Rachel Lu ponders at National Review Online the proper response of conservatives to Donald Trump’s emergence as the apparent Republican presidential nominee.

What is this grand new party? Do Trumpites have an answer to the charge that they have sold their conservative birthright for a mess of white-identity politics? If I remain un-hypnotized by Trump’s strongman antics, was anyone planning to give me another reason to vote for him, or are we just leaving all of our eggs in the Not-Hillary basket?

With Trump preparing to assume command, it’s time for round two of “What Is Trumpism?” questions. And this time we need answers. Three months ago, a sizable group of conservatives claimed to be for it, even as they criticized Trump personally. For tactical reasons, I always thought that was a mistake. Now that the phantom is taking on flesh, it’s time to look beyond the tactical. Anti-anti-Trumpism was mainly an expression of sympathy, usually seasoned with a dash of “I told you so” for whatever mistakes the speaker thought the Republican party had made in the past. It turns out in the end that two antis do make a pro. What now?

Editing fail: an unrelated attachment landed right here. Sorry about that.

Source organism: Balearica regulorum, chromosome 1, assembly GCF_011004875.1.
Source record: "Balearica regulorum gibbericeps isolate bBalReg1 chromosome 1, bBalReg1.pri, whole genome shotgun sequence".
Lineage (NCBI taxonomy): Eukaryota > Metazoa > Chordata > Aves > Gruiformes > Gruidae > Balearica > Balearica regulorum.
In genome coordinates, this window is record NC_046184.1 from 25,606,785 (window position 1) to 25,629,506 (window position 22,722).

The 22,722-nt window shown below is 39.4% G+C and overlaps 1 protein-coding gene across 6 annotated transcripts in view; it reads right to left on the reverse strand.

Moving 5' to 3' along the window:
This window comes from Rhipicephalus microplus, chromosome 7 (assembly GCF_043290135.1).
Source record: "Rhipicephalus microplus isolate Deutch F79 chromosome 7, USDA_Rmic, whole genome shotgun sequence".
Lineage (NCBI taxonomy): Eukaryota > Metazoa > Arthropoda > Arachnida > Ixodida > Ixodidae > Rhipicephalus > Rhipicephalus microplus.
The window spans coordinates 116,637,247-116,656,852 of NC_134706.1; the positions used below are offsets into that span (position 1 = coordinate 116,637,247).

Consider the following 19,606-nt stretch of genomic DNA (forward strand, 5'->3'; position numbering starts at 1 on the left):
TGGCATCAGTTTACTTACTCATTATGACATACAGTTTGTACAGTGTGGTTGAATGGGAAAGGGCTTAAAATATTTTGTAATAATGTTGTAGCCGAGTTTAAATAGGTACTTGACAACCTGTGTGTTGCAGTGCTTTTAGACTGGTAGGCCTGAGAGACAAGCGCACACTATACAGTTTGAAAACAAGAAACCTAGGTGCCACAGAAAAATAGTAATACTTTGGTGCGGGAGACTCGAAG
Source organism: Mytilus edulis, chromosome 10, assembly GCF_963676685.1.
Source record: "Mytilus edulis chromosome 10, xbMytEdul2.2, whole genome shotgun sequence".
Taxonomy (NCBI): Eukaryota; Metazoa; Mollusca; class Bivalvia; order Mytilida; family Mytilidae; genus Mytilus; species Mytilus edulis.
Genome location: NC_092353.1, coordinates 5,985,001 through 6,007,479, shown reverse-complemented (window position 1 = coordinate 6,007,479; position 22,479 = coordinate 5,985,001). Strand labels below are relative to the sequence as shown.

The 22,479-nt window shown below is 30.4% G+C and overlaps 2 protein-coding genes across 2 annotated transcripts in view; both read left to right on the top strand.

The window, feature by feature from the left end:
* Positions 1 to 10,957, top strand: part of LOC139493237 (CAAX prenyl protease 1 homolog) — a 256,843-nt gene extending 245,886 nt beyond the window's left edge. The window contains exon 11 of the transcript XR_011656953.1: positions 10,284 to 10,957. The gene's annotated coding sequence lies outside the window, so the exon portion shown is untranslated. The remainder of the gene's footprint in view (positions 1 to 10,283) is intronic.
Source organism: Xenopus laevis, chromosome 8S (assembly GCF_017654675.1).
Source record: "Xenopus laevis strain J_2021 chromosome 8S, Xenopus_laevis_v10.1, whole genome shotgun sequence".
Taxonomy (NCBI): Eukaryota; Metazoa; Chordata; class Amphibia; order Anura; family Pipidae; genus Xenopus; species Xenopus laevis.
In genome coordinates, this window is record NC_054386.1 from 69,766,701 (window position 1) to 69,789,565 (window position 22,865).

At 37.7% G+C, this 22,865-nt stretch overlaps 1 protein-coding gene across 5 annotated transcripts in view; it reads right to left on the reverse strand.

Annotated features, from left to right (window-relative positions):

Donald Trump is vile. Can we admit now that Trumpism is also bad? Even its defenders implicitly acknowledged this when they rhapsodized about depressed rust-belt towns, withering cultural foundations, and fancy Manhattanites who use the term “redneck” without shame. Notice that these apologias, even if they inspire sympathy, are not justifications. They are excuses. Excuses are what we give for people we know are doing wrong.

Trump’s backers have done wrong, and not because any particular Republican candidate was ever entitled to widespread voter support. Trumpism is irresponsible and destructive. In their wrath, Trumpites blithely treated millions of ordinary working, family-rearing, flyover-dwelling Americans (who regard Trump as offensive and disturbing) as mere collateral damage in their private war with snooty Washington elites. Even in victory, they seem to cherish the hope that they can grow the movement with vinegar (their favorite flavor) instead of resorting to the less-satisfying honey of persuasion.